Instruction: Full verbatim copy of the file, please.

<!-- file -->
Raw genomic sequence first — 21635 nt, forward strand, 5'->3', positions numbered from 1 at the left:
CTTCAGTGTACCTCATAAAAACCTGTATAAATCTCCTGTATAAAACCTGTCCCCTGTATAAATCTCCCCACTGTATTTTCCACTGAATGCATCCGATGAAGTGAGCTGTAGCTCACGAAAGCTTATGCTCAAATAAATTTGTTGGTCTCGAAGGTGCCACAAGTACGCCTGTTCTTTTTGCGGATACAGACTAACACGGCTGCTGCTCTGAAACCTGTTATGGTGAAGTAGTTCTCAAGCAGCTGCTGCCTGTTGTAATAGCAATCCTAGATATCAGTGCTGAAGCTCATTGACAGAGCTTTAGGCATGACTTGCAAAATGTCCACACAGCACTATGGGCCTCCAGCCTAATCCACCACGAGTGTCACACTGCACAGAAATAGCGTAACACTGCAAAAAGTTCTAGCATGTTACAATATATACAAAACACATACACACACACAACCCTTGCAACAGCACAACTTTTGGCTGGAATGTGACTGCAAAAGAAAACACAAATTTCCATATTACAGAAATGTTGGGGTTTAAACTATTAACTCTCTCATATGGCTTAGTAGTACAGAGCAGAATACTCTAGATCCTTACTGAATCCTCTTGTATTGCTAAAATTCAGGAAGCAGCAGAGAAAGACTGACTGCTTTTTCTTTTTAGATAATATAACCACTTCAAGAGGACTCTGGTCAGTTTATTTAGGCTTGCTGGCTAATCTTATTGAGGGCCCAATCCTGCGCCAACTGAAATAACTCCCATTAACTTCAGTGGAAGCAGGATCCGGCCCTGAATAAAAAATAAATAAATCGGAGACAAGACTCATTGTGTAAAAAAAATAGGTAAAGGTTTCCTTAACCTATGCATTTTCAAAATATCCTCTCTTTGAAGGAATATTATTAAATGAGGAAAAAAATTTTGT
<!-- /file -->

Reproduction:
Raw genomic sequence first — 21635 nt, forward strand, 5'->3', positions numbered from 1 at the left:
CTTCAGTGTACCTCATAAAAACCTGTATAAATCTCCTGTATAAAACCTGTCCCCTGTATAAATCTCCCCACTGTATTTTCCACTGAATGCATCCGATGAAGTGAGCTGTAGCTCACGAAAGCTTATGCTCAAATAAATTTGTTGGTCTCGAAGGTGCCACAAGTACGCCTGTTCTTTTTGCGGATACAGACTAACACGGCTGCTGCTCTGAAACCTGTTATGGTGAAGTAGTTCTCAAGCAGCTGCTGCCTGTTGTAATAGCAATCCTAGATATCAGTGCTGAAGCTCATTGACAGAGCTTTAGGCATGACTTGCAAAATGTCCACACAGCACTATGGGCCTCCAGCCTAATCCACCACGAGTGTCACACTGCACAGAAATAGCGTAACACTGCAAAAAGTTCTAGCATGTTACAATATATACAAAACACATACACACACACAACCCTTGCAACAGCACAACTTTTGGCTGGAATGTGACTGCAAAAGAAAACACAAATTTCCATATTACAGAAATGTTGGGGTTTAAACTATTAACTCTCTCATATGGCTTAGTAGTACAGAGCAGAATACTCTAGATCCTTACTGAATCCTCTTGTATTGCTAAAATTCAGGAAGCAGCAGAGAAAGACTGACTGCTTTTTCTTTTTAGATAATATAACCACTTCAAGAGGACTCTGGTCAGTTTATTTAGGCTTGCTGGCTAATCTTATTGAGGGCCCAATCCTGCGCCAACTGAAATAACTCCCATTAACTTCAGTGGAAGCAGGATCCGGCCCTGAATAAAAAATAAATAAATCGGAGACAAGACTCATTGTGTAAAAAAAATAGGTAAAGGTTTCCTTAACCTATGCATTTTCAAAATATCCTCTCTTTGAAGGAATATTATTAAATGAGGAAAAAAATTTTGT